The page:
This mindset promises that you can get the outcome that you want. However, this is a lie. The truth is that this comes at the cost of equal exchange and may lead to rejection by those on the receiving end. Behaving this way may result in control over small outcomes but with the loss of the initiative and input of others in a larger capacity. The thoughts that support this saboteur may say:
- I am serving you by telling you what to do.
- No-one tells me what to do.
- I do not trust you to do it without my input.
- If I don’t take charge someone else will have power over me.
- You need to be pushed.
The stickler acts on the promise that order can bring peace and joy. In reality, the overemphasis on perfection and organization creates stress for everyone involved. This perspective leads to energy being sapped by a level of precision that is not necessary and often brings about annoyance and criticism. It also reduces creativity and incurs anxiety in others who feel judged by impossible and rigid standards.
It is perpetuated by the lie that flawlessness is invaluable. In reality, it is not always a good thing and can stretch resources too thin. It can be identified in statements such as:
- If standards are not upheld I have failed.
- Others expect perfection.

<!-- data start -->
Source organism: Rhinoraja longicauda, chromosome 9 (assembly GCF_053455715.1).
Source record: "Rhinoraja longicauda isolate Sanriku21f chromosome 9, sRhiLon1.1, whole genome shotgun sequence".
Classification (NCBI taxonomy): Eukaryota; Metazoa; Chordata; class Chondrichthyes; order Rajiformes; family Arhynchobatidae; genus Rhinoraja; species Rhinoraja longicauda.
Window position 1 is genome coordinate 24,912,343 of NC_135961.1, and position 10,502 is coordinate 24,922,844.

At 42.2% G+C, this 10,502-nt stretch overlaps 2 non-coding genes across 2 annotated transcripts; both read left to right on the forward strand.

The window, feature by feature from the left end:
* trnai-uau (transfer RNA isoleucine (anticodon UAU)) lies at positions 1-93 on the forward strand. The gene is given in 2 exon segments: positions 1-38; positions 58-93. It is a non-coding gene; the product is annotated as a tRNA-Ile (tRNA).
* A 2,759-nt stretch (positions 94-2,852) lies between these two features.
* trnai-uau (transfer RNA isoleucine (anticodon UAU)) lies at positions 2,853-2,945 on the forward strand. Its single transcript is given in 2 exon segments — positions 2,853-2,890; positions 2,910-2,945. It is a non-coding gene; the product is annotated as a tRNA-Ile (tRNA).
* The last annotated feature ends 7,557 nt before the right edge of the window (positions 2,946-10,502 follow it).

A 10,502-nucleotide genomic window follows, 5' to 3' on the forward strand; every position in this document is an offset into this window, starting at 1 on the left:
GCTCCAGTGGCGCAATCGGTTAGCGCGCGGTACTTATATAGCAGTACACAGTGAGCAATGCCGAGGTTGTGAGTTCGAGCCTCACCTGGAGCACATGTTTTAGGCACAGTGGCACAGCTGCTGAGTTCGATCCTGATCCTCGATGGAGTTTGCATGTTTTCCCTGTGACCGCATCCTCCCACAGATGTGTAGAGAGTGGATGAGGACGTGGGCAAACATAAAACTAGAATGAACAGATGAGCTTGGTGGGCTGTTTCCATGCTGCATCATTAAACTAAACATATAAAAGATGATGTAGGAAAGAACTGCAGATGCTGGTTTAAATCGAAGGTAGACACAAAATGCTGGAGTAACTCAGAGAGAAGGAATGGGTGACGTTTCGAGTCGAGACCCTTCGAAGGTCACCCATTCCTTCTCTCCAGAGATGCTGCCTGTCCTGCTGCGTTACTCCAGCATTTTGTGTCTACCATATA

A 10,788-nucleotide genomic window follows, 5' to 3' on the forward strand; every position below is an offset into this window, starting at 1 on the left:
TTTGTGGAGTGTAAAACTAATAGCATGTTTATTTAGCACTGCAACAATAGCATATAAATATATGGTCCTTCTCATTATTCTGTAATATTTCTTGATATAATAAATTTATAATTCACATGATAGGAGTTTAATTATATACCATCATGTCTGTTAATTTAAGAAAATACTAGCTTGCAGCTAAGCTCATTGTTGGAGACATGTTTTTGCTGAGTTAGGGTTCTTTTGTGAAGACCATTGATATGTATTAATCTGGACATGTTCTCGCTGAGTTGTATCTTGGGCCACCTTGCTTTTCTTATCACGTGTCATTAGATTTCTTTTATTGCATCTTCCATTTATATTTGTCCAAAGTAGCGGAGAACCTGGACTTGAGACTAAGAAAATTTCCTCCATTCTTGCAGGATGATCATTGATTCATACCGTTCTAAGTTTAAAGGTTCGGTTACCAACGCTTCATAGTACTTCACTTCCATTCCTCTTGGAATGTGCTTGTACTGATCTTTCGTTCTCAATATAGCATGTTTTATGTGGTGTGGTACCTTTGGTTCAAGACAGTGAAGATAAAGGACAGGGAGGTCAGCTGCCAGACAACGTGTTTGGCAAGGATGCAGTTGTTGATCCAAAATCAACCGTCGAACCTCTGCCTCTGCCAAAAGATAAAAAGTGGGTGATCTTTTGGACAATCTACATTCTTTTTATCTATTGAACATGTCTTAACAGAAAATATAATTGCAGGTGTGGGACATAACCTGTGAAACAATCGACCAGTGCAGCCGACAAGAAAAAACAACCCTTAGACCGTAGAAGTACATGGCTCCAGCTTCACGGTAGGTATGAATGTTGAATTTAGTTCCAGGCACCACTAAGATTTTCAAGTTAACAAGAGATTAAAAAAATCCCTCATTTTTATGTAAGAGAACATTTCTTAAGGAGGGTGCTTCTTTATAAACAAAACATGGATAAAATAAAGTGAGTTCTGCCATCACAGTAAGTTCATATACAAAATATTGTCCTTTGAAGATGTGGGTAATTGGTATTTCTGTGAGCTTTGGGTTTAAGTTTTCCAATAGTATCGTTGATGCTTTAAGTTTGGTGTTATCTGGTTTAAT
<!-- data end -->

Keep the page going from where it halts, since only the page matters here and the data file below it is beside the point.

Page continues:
- It has to be done the right way.
- Being organized is the only way to get things done.
- I am obligated to fix the mistakes and messes I encounter.
If you are hooked by your avoider Saboteur you will believe that things will be better if you circumvent unpleasant activities. This leads to procrastination with things that are unenjoyable. This is a form of denial that involves avoiding negative, or difficult tasks or conflict. There is a tendency to interpret everything positively.
The assumption is that going along and being flexible improves your happiness, or that appeasement is preferable to conflict. The thought of doing these negative things creates anxiety. This viewpoint downplays and deflects the importance of real problems. People with this mindset have difficulty saying ‘no’ and lose themselves in comforting routines and habits. This limits effectiveness and growth by keeping experiences superficial and reducing the chance of challenges being met and becoming gifts. It shows up in thinking patterns such as:
- I don’t want a scene.
- It will take care of itself.